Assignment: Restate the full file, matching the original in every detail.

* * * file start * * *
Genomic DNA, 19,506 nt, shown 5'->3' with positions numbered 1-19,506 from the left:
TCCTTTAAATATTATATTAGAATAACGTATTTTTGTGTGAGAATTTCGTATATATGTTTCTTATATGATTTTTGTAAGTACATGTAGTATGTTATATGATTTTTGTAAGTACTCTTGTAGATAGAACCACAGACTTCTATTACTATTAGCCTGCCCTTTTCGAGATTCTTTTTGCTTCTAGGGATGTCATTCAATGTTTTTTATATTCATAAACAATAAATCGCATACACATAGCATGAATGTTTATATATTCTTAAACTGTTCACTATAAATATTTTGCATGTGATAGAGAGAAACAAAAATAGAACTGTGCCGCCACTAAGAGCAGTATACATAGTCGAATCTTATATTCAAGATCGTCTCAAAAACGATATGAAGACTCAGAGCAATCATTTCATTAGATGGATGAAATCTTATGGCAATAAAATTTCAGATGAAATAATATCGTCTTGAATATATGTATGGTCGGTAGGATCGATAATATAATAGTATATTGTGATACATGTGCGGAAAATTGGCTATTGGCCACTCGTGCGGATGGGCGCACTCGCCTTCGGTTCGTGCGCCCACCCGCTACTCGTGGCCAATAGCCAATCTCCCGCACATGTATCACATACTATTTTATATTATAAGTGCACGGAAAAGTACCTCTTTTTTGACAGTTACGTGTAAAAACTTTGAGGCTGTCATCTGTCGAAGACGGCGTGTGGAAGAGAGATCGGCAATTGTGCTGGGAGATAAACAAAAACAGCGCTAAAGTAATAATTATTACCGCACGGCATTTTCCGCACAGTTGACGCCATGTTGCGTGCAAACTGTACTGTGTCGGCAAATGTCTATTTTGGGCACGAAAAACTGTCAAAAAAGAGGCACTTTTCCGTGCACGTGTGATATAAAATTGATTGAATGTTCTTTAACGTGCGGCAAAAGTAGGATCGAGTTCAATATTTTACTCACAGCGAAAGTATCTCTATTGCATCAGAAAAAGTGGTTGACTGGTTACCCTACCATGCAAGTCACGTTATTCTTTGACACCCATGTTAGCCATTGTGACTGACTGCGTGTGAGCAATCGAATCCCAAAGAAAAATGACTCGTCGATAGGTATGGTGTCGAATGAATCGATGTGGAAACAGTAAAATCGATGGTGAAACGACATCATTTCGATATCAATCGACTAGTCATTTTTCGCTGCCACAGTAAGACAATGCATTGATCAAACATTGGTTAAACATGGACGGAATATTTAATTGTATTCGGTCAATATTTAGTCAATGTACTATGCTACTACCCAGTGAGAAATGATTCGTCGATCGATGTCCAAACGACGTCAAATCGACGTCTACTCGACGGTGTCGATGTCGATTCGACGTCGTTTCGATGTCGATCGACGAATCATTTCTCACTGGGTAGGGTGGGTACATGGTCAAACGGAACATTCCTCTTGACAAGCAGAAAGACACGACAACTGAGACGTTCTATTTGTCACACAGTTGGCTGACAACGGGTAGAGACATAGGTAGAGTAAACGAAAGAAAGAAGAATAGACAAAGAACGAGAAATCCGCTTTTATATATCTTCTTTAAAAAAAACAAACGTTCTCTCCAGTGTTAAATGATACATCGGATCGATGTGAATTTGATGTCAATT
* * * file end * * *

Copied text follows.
Genomic DNA, 19,506 nt, shown 5'->3' with positions numbered 1-19,506 from the left:
TCCTTTAAATATTATATTAGAATAACGTATTTTTGTGTGAGAATTTCGTATATATGTTTCTTATATGATTTTTGTAAGTACATGTAGTATGTTATATGATTTTTGTAAGTACTCTTGTAGATAGAACCACAGACTTCTATTACTATTAGCCTGCCCTTTTCGAGATTCTTTTTGCTTCTAGGGATGTCATTCAATGTTTTTTATATTCATAAACAATAAATCGCATACACATAGCATGAATGTTTATATATTCTTAAACTGTTCACTATAAATATTTTGCATGTGATAGAGAGAAACAAAAATAGAACTGTGCCGCCACTAAGAGCAGTATACATAGTCGAATCTTATATTCAAGATCGTCTCAAAAACGATATGAAGACTCAGAGCAATCATTTCATTAGATGGATGAAATCTTATGGCAATAAAATTTCAGATGAAATAATATCGTCTTGAATATATGTATGGTCGGTAGGATCGATAATATAATAGTATATTGTGATACATGTGCGGAAAATTGGCTATTGGCCACTCGTGCGGATGGGCGCACTCGCCTTCGGTTCGTGCGCCCACCCGCTACTCGTGGCCAATAGCCAATCTCCCGCACATGTATCACATACTATTTTATATTATAAGTGCACGGAAAAGTACCTCTTTTTTGACAGTTACGTGTAAAAACTTTGAGGCTGTCATCTGTCGAAGACGGCGTGTGGAAGAGAGATCGGCAATTGTGCTGGGAGATAAACAAAAACAGCGCTAAAGTAATAATTATTACCGCACGGCATTTTCCGCACAGTTGACGCCATGTTGCGTGCAAACTGTACTGTGTCGGCAAATGTCTATTTTGGGCACGAAAAACTGTCAAAAAAGAGGCACTTTTCCGTGCACGTGTGATATAAAATTGATTGAATGTTCTTTAACGTGCGGCAAAAGTAGGATCGAGTTCAATATTTTACTCACAGCGAAAGTATCTCTATTGCATCAGAAAAAGTGGTTGACTGGTTACCCTACCATGCAAGTCACGTTATTCTTTGACACCCATGTTAGCCATTGTGACTGACTGCGTGTGAGCAATCGAATCCCAAAGAAAAATGACTCGTCGATAGGTATGGTGTCGAATGAATCGATGTGGAAACAGTAAAATCGATGGTGAAACGACATCATTTCGATATCAATCGACTAGTCATTTTTCGCTGCCACAGTAAGACAATGCATTGATCAAACATTGGTTAAACATGGACGGAATATTTAATTGTATTCGGTCAATATTTAGTCAATGTACTATGCTACTACCCAGTGAGAAATGATTCGTCGATCGATGTCCAAACGACGTCAAATCGACGTCTACTCGACGGTGTCGATGTCGATTCGACGTCGTTTCGATGTCGATCGACGAATCATTTCTCACTGGGTAGGGTGGGTACATGGTCAAACGGAACATTCCTCTTGACAAGCAGAAAGACACGACAACTGAGACGTTCTATTTGTCACACAGTTGGCTGACAACGGGTAGAGACATAGGTAGAGTAAACGAAAGAAAGAAGAATAGACAAAGAACGAGAAATCCGCTTTTATATATCTTCTTTAAAAAAAACAAACGTTCTCTCCAGTGTTAAATGATACATCGGATCGATGTGAATTTGATGTCAATT